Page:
34. The human detection module of claim 31, comprising a plurality of part-based detectors, wherein each of the part-based detectors is to generate a detection hypothesis for a different part of a human body, and an occlusion reasoning engine to estimate a position of a temporarily and/or partially occluded body part of the temporarily and/or partially occluded person based on the relative positions of the body parts that are detected by the part-based detectors.

35. The human detection module of claim 31, wherein the feature computation module is to detect multiple people depicted in the video stream, the part-based human detector is to detect multiple instances of a similar body part; and the occlusion reasoning engine is to predict associations of the multiple instances of the similar body part with the detected people.

36. The human detection module of claim 31, comprising a plurality of part-based detectors, wherein each of the part-based detectors is to detect a different part of a human body; and the occlusion reasoning engine is to infer a connection between at least two different body parts detected by the part-based detectors.

37. The human detection module of claim 31, wherein the human detection module is to detect and track at least one person depicted in a video stream output by a camera that is embodied in a mobile consumer electronic device.

38. A method for detecting and tracking at least one person depicted in a video stream produced by a camera having a field of view arranged to acquire images of a real-world environment, the method comprising, with at least one computing device:

detecting a group of persons depicted in the video stream;
identifying a temporarily and/or partially occluded person in the group of persons;
detecting a body part of a person in the group of persons independently of another body part, the detected body part comprising less than an entire person; and
predicting a spatial relationship of the temporarily and/or partially occluded person relative to at least one other person in the group of persons based on the detected body part.

39. The method of claim 38, comprising detecting a plurality of different body parts and predicting a geo-location for the full body of the temporarily and/or partially occluded person based on the relative positions of the detected body parts.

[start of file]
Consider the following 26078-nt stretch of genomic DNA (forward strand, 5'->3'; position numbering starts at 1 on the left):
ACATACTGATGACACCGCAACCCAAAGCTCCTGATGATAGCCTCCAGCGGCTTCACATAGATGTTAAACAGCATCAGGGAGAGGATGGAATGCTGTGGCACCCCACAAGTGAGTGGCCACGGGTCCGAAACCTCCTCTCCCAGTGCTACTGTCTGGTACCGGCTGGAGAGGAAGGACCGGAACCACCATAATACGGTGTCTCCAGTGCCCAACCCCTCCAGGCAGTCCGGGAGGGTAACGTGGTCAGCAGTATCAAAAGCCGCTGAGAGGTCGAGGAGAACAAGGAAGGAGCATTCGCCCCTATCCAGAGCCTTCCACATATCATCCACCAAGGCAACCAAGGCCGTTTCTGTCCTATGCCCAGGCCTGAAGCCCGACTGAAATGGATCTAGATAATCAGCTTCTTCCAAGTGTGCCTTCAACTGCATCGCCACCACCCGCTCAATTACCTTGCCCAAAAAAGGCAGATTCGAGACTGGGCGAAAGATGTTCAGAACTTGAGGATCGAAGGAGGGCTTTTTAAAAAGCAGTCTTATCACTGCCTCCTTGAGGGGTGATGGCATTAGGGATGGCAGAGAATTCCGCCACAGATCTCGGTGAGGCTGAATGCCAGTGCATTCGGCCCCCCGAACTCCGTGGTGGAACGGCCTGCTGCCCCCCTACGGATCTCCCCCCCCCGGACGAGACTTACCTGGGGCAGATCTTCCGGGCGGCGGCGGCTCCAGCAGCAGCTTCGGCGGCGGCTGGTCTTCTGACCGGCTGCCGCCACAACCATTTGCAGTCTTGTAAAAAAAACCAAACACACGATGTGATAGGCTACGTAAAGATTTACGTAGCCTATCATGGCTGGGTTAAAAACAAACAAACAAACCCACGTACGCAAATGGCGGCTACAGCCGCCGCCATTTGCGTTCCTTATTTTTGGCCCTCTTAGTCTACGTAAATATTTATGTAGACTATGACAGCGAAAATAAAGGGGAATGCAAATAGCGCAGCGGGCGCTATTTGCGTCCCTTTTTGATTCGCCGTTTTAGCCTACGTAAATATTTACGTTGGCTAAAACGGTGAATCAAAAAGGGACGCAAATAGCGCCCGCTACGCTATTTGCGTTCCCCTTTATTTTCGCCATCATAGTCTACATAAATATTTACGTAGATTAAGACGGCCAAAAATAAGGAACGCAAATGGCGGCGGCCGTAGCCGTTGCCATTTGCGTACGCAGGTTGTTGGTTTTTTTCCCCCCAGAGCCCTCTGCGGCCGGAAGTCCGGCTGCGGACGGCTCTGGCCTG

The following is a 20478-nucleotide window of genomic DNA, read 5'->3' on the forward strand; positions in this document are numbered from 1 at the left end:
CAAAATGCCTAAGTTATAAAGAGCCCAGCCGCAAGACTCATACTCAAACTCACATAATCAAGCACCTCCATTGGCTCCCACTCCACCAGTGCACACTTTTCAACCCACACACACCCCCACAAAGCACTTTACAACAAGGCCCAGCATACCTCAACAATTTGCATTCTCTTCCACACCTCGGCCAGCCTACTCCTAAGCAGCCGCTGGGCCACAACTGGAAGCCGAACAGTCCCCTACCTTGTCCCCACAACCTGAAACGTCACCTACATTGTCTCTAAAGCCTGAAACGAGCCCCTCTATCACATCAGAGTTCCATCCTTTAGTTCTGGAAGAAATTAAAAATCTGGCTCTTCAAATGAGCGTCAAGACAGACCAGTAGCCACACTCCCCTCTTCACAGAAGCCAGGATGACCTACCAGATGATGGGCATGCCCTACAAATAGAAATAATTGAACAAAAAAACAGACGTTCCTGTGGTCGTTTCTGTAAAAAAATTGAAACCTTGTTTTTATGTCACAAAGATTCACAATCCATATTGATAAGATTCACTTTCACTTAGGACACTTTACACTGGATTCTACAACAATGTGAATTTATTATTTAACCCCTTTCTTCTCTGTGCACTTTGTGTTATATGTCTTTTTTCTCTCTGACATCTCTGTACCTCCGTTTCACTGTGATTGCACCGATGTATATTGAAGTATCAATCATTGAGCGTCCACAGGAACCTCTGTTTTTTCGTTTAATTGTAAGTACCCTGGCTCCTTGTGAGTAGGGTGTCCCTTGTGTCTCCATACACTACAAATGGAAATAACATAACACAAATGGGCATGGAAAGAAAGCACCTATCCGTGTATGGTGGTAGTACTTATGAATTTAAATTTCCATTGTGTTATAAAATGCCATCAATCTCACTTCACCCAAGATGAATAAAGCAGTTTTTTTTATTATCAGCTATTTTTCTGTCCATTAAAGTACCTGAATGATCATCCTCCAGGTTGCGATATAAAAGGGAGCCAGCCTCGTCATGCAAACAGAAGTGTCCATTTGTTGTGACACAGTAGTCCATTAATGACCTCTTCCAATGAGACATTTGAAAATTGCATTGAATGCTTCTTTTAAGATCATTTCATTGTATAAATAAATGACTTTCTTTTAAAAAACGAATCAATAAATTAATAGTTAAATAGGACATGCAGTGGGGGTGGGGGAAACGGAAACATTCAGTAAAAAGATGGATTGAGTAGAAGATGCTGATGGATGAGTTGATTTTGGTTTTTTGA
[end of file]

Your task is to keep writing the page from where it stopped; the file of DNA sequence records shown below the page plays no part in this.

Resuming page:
40. The method of claim 38, comprising generating a plurality of different detection hypotheses for different body parts detected in the video stream, and generating a detection hypothesis for the full body of the temporarily and/or partially occluded person by reasoning over the plurality of different detection hypotheses.

41. The method of claim 38, comprising detecting multiple instances of a similar body part in the video stream and predicting associations of the similar body parts with one or more of the persons in the group of persons.

42. The method of claim 38, comprising detecting a plurality of different human body parts of different people depicted in the video stream; and inferring a connection of at least two of the detected different body parts to the same person.

43. A method comprising receiving a plurality of different video streams from a plurality of different cameras embodied in different mobile consumer electronic devices, performing the method of claim 38 on each of the different video streams, and creating a global track based on the plurality of different video streams.

44. A method for detecting and tracking a person or object, the method comprising, with at least one computing device, algorithmically analyzing aerial imagery to:

identify a motion pattern in the aerial imagery;
extract a multi-scale intrinsic motion structure (MIMS) feature from the motion pattern; and
use the MIMS feature to detect a person or object.

45. The method of claim 44, wherein the MIMS feature encodes a plurality of intrinsic motion properties of a person or object that are location-invariant, velocity-invariant, and trajectory shape-invariant.

46. The method of claim 44, comprising predicting the detection of the person or object based on a plurality of previously-generated motion models.

Patent History

Publication number: 20140347475
Type: Application
Filed: May 23, 2014
Publication Date: Nov 27, 2014
Patent Grant number: 9904852
Inventors: Ajay Divakaran (Monmouth Junction, NJ), Qian Yu (Plainsboro, NJ), Amir Tamrakar (Philadelphia, PA), Harpreet Singh Sawhney (Princeton Junction, NJ), Jiejie Zhu (East Windsor, NJ), Omar Javed (Franklin Park, NJ), Jingen Liu (Plainsboro, NJ), Hui Cheng (Bridgewater, NJ), Jayakrishnan Eledath (Robbinsville, NJ)
Application Number: 14/286,305

Classifications

Current U.S. Class: Object Or Scene Measurement (348/135)
International Classification: G06K 9/00 (20060101);